explained Wilson. “And how it’s dif
ferent for each person, how each
family has a different reaction to ft,
different dating experiences.”
The table has provided Wilson
support during the college'equlva
lent of his adolescent years.
“When you’re gay and you don’t
come out until later, all of that six
or seven years of emotional devel
opment kind of gets crammed into
DTH FILE/STEPHANIE TAN
Senior hitter Lauren Prussing has
proven invaluable for the North
Carolina volleyball team in its six
game conference winning streak.
THURSDAY, NOVEMBER 13, 2008
The story so far
Dec 16: Police receive reports
at just past 3:20 a.m. from the
cell phone of one of the three
victims UNC football play
ers —and arrest two women.
Michael Troy Lewis is arrested
three days later.
January: A judge determines
there is enough evidence to
pursue charges against Lewis
and Monique Jenice Taylor.
Charges against Tnikia Monta
Washington are dropped.
Feb. 4: The Grand Jury indicts
Lewis on two counts of first-de
gree kidnapping, robbery with a
dangerous weapon, two counts
of attempted felony larceny, two
counts of assault on a govern
ment official, resisting a public
officer and conspiracy to commit
Taylor is also indicted on charg
es of first-degree kidnapping,
felony conspiracy, sexual bat
tery —a misdemeanor offense
—and resisting a public officer.
Wednesday: Lewis' trial
one or two years,” he explained.
So Wilson recently went on his
first date at the age of 20.
“When my sister was going on
her first date, my mother helped
her pick out what she should wear
and helped her think of things she
should say” he said. “They kind of
did that for me a little bit.”
Having a place like the gayble
would have helped Wilson feel com
fortable coming out earlier, he said.
“It was kind of something I was
dealing with on my own —and
not very well.”
Wilson said the table is the kind
SEE TABLE, PAGE 4
Lifting stem cell ban
would help researchers
BY MEGHAN PRICHARD
Both the study of stem cells and
the development of research in
North Carolina might soon benefit
from a promise made by President
elect Barack Obama.
Part of his campaign included
lifting the ban on embryonic
stem cell research that President
George Bush implemented in
August 2001. This excites UNC
“From what Obama has said
during his campaign, I would cer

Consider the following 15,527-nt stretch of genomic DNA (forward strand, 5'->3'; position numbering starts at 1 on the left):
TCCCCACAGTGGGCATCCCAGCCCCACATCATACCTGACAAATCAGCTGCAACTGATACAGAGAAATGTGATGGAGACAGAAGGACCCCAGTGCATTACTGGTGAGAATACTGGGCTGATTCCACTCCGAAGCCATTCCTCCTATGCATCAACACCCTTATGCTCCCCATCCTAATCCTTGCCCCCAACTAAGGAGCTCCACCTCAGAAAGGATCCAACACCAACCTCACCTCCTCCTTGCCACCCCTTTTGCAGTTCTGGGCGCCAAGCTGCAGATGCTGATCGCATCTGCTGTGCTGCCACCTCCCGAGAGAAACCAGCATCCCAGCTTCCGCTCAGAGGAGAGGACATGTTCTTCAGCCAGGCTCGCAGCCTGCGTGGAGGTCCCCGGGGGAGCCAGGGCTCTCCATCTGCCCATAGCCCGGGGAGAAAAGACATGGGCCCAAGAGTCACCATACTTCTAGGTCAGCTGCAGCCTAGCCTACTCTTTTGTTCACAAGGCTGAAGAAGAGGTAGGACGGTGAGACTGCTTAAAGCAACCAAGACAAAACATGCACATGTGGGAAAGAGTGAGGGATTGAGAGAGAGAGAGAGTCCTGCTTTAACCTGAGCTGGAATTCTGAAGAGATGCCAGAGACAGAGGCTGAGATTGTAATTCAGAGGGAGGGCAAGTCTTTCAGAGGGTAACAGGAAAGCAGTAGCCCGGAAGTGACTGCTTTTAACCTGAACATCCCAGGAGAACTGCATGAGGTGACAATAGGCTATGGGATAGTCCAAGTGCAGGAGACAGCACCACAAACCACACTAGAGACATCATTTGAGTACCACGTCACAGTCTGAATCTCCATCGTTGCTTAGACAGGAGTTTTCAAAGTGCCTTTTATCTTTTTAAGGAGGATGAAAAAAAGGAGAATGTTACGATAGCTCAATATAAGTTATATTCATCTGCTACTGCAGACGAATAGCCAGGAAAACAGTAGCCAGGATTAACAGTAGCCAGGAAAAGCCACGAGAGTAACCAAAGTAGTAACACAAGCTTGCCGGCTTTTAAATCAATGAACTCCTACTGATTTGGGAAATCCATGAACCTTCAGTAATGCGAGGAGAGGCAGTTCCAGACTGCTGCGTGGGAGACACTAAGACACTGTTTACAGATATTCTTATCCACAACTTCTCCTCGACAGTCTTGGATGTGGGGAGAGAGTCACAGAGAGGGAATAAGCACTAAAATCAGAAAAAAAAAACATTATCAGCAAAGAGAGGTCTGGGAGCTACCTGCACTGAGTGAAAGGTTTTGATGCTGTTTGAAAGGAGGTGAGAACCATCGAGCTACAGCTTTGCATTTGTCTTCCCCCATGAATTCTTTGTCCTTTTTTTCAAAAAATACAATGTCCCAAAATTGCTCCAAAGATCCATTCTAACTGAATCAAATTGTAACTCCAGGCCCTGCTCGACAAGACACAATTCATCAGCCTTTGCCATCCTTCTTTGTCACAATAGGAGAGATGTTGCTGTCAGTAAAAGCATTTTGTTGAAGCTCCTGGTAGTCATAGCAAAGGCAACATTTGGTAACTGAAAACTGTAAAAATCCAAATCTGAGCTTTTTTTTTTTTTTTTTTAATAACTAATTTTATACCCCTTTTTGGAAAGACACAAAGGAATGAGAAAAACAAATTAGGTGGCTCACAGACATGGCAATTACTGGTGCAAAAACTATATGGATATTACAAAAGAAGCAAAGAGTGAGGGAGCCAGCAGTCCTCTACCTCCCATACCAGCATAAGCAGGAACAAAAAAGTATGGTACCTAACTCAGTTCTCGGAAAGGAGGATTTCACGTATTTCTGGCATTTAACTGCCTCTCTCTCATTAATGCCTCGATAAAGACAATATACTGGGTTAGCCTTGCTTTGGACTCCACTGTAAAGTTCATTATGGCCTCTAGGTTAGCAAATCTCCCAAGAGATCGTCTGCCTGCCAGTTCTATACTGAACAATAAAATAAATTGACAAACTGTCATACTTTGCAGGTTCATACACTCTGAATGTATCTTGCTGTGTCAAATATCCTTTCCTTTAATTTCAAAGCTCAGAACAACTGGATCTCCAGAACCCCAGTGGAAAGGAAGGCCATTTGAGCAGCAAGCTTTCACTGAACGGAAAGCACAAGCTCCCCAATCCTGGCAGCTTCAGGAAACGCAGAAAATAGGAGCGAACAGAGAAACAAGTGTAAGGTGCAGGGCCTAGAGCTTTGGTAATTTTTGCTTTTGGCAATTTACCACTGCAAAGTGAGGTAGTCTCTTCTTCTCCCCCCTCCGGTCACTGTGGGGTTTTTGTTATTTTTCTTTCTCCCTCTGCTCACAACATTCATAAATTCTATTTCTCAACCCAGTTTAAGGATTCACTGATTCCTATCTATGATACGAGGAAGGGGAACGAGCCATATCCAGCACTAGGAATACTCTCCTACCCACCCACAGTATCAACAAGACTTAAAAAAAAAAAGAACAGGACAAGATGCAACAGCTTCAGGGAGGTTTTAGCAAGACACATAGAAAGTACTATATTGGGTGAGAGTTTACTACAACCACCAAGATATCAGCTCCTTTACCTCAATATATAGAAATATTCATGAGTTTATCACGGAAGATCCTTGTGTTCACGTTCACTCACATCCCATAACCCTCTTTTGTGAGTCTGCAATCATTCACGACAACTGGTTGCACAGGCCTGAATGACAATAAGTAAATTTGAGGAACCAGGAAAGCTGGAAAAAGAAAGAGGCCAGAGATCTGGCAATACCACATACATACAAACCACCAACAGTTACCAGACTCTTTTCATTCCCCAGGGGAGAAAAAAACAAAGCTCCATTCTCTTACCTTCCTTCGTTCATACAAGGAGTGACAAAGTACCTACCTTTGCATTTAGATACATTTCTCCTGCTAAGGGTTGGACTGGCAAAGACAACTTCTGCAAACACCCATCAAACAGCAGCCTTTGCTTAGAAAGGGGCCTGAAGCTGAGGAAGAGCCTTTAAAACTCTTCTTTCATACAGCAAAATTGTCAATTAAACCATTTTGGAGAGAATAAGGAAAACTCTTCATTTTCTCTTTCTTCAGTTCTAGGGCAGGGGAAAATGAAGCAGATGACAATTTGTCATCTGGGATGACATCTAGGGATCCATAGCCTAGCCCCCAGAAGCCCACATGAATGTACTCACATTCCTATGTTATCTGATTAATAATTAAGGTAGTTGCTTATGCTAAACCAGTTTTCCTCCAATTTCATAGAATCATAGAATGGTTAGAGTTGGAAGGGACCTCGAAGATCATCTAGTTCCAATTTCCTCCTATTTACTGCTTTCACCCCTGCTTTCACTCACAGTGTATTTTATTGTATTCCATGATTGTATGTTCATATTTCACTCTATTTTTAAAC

tainly expect that the ban would be
overturned,” said Tony Waldrop,
vice chancellor for research and
“I believe that is very good news
for research ”
Bill Manduff, executive associ
First-year Tasered 3
times; resisted police
BY MATTHEW PRICE
ASSISTANT UNIVERSITY EDITOR
Officers Tased a student multi
ple times in front of Hinton James
Residence Hall after he resisted
police Tuesday night, said five stu
dents who witnessed his arrest
The student, first-year Frank
Fraboni, 18, was “acting strangely”
and found to be under the influence
of drugs, the police report states.
Student witnesses said police
Tased Fraboni after he made
attempts to get away and other
wise resist arrest.
He was taken to UNC Hospitals
and released Wednesday. He will
have to appear before the Honor
“It looked like a movie. They
finally got him down and Tasered
him,” first-year Kaylee Baker said.
“I was genuinely scared. He was
Fraboni said he was Tased three
times, at least once on the chest
Department of Public Safety
spokesman Randy Young said offi
cers Tased him after trying lesser
uses of force.
“It’s going to be a well-trained
officer’s discretion in the field as to
what’s the best option for the sus
pect being apprehended,” Young
said. “This was used as a resort to
prevent injury to the suspect.”
Campus police were called after
Fraboni approached first-year
Rachel Hamlin as she went to
retrieve her laundry. Hamlin said
Fraboni was standing outside the
laundry room door and was not
wearing a shirt.
“I thought he was drunk,” Hamlin
said. “He put his arm around me and
I didn’t know him at all. He was just
really incredibly out of it”
Hamlin took Fraboni to the resi
dent adviser on duty in the Hinton
James lobby, who then called the
police after Fraboni could not give
his name and left the building.
First-year R.J. Yost said
Fraboni kept trying to get away
from officers and was yelling
“They finished putting cuffs on
him and then he kept trying to get
away so they Tased him to get him
to stop,” Yost said. “Then he looked
like he was trying to get away again
so they Tased him again.”
First-year Ben Buck also saw
“They were just having him do
the ‘put your hands behind your
back and be unthreatening’ thing,
and he wasn’t doing it,” Buck said.
The police report did not men
tion that Fraboni was Tbsed. Young
said any “use of force” reports in the
case would be internal within DPS.
Police officials review any use of
force, Young said.
Staff Writer Gabby Pinto
Contact the University Editor
ate dean for research in the School
of Medicine, said lifting the ban
would also have a major impact
on North Carolina’s competitive
ness in attracting researchers.
He said other states, such as
California and New Jersey, fund
research with embryonic stem
cells, so they attract more research
ers in that field.
“The longer that these other
states get to develop these pro
grams, the more we’re going to fall
behind as a state,” Marduff said.
Waldrop and Marduff both said
UNC would have increased this
type of research whether or not
Obama was elected but that more
cells might be available because of
SEE RESEARCH, PAGE 4